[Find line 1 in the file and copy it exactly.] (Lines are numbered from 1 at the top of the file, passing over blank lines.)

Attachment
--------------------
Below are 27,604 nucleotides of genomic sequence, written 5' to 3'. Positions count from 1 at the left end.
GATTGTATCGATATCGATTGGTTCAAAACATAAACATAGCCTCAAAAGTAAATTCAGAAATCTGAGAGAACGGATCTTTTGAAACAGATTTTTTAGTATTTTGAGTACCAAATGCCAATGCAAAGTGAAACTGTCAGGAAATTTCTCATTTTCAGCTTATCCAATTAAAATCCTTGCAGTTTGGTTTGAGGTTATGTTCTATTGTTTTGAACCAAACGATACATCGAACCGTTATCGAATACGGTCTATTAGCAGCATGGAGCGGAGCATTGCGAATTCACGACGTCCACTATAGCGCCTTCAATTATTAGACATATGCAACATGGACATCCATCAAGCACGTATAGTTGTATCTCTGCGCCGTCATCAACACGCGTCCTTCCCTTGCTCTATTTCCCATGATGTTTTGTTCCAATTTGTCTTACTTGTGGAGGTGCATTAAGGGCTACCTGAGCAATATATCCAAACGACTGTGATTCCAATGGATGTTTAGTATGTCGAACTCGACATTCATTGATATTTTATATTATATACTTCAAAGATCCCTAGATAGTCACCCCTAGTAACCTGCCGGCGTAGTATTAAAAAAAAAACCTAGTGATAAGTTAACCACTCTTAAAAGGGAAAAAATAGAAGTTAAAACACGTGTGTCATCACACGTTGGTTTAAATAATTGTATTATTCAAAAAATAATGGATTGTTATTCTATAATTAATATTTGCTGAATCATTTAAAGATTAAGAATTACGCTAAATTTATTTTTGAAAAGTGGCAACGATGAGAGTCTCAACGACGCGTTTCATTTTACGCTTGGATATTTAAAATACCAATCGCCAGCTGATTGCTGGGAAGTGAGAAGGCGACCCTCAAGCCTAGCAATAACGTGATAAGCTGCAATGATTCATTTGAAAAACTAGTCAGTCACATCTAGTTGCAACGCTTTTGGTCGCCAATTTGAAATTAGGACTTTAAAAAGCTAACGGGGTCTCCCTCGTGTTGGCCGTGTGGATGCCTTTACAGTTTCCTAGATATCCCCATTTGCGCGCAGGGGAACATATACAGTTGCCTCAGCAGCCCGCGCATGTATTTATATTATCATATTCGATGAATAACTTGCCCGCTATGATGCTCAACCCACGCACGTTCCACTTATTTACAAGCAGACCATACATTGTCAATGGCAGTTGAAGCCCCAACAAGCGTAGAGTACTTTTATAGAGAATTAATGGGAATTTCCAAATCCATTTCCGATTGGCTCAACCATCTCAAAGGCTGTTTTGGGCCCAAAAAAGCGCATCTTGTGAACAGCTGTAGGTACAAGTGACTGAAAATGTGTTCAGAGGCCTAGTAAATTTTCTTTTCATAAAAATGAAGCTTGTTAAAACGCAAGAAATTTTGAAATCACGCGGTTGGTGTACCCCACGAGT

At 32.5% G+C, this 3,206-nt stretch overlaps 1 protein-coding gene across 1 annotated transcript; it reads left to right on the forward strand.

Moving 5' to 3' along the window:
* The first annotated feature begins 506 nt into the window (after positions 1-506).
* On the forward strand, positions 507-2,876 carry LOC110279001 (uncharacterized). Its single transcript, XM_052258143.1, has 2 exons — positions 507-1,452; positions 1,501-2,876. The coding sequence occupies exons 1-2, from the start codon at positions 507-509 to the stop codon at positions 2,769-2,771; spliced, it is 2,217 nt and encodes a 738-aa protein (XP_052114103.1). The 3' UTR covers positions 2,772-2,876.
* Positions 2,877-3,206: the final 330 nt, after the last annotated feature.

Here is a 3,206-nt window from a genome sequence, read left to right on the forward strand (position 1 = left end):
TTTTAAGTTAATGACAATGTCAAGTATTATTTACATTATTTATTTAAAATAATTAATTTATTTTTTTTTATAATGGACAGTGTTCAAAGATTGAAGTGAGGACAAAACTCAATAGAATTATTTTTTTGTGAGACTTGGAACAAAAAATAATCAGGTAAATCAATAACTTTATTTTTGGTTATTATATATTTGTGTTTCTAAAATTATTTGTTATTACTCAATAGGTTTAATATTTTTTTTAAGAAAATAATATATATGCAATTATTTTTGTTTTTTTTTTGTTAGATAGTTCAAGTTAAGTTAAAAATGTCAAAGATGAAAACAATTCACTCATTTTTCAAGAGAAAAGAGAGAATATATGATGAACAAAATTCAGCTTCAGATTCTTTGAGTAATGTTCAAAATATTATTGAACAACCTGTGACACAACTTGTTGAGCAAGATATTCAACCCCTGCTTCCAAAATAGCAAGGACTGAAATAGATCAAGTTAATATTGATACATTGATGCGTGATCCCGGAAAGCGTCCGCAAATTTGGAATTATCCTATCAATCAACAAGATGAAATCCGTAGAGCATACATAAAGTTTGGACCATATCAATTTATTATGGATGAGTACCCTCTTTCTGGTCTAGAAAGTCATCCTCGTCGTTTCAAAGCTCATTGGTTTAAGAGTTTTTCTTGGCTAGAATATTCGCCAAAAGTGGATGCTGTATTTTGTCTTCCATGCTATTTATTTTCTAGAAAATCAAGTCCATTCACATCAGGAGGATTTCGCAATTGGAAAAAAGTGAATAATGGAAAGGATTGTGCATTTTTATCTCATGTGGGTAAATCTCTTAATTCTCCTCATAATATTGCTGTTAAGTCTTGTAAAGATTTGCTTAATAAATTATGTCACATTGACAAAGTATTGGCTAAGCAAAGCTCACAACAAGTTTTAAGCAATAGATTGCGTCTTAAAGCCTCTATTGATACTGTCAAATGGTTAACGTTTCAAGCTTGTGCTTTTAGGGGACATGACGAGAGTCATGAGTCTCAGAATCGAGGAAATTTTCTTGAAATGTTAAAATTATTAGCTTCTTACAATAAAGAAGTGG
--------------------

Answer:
Below are 27,604 nucleotides of genomic sequence, written 5' to 3'. Positions count from 1 at the left end.